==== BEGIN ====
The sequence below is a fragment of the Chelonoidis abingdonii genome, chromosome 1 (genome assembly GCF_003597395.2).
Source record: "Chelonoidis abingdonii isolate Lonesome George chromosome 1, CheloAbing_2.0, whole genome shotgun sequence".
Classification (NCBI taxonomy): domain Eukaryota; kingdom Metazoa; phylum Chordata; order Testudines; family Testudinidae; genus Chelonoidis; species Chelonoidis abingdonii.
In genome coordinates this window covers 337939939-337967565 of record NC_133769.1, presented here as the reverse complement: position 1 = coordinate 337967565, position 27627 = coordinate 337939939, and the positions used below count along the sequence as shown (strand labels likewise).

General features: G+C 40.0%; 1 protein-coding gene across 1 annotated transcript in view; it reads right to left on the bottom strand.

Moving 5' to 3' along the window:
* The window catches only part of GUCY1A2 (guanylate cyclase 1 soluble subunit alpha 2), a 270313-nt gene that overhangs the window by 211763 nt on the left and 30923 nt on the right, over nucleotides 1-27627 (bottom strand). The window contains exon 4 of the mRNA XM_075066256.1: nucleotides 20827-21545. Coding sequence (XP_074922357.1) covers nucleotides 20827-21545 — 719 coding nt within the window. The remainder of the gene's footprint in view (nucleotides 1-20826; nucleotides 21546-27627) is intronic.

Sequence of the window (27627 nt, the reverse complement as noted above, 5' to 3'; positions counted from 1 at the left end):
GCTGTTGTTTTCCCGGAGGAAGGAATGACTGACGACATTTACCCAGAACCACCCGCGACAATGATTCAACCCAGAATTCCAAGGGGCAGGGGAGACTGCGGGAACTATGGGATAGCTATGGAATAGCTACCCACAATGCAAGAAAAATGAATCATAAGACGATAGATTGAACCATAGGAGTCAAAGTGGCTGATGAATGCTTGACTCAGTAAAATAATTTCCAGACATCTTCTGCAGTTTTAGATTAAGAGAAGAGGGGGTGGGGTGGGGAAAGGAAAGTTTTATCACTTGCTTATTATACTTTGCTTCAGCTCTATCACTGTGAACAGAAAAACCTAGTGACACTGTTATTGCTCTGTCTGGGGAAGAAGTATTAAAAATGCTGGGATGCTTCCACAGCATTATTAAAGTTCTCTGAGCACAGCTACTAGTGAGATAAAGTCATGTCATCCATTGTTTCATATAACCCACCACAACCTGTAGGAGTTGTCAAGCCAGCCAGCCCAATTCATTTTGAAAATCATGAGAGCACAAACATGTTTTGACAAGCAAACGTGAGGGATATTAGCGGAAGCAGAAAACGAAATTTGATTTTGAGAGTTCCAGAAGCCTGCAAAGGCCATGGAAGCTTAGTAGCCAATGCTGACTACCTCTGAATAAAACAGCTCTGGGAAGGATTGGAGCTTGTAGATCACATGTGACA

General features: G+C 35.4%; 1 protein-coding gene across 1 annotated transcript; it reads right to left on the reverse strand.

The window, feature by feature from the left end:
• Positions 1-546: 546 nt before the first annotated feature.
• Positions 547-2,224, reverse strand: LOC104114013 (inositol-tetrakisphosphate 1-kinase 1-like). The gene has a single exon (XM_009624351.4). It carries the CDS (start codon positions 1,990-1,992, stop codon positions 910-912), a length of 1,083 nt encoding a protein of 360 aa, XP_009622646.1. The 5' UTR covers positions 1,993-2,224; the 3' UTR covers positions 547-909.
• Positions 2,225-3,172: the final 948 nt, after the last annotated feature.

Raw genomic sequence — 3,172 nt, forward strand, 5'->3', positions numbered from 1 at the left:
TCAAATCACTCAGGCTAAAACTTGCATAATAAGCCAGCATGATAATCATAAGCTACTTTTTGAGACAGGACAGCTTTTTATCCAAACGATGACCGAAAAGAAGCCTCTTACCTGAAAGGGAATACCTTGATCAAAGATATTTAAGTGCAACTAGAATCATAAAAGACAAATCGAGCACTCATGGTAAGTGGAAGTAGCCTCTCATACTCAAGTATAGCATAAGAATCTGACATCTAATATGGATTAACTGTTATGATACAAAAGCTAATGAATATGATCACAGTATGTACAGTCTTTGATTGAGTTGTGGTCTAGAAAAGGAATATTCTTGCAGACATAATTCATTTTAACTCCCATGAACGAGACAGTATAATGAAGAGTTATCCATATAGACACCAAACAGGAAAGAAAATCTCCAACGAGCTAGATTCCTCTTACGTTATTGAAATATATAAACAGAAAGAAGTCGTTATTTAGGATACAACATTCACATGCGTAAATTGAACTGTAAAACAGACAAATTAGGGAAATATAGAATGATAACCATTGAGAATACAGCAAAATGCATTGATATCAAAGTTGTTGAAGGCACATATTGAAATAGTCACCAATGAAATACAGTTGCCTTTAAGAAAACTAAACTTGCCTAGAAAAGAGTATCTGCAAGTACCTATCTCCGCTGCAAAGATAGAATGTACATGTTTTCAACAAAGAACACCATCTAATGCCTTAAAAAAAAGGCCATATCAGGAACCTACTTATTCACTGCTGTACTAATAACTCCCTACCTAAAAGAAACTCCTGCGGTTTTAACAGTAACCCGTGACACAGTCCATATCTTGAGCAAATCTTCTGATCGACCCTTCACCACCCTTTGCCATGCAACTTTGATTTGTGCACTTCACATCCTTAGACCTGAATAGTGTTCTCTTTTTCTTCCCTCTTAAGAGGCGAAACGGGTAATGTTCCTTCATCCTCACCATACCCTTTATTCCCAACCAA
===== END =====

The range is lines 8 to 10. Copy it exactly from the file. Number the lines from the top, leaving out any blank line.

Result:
Sequence of the window (27627 nt, the reverse complement as noted above, 5' to 3'; positions counted from 1 at the left end):
GCTGTTGTTTTCCCGGAGGAAGGAATGACTGACGACATTTACCCAGAACCACCCGCGACAATGATTCAACCCAGAATTCCAAGGGGCAGGGGAGACTGCGGGAACTATGGGATAGCTATGGAATAGCTACCCACAATGCAAGAAAAATGAATCATAAGACGATAGATTGAACCATAGGAGTCAAAGTGGCTGATGAATGCTTGACTCAGTAAAATAATTTCCAGACATCTTCTGCAGTTTTAGATTAAGAGAAGAGGGGGTGGGGTGGGGAAAGGAAAGTTTTATCACTTGCTTATTATACTTTGCTTCAGCTCTATCACTGTGAACAGAAAAACCTAGTGACACTGTTATTGCTCTGTCTGGGGAAGAAGTATTAAAAATGCTGGGATGCTTCCACAGCATTATTAAAGTTCTCTGAGCACAGCTACTAGTGAGATAAAGTCATGTCATCCATTGTTTCATATAACCCACCACAACCTGTAGGAGTTGTCAAGCCAGCCAGCCCAATTCATTTTGAAAATCATGAGAGCACAAACATGTTTTGACAAGCAAACGTGAGGGATATTAGCGGAAGCAGAAAACGAAATTTGATTTTGAGAGTTCCAGAAGCCTGCAAAGGCCATGGAAGCTTAGTAGCCAATGCTGACTACCTCTGAATAAAACAGCTCTGGGAAGGATTGGAGCTTGTAGATCACATGTGACA

General features: G+C 35.4%; 1 protein-coding gene across 1 annotated transcript; it reads right to left on the reverse strand.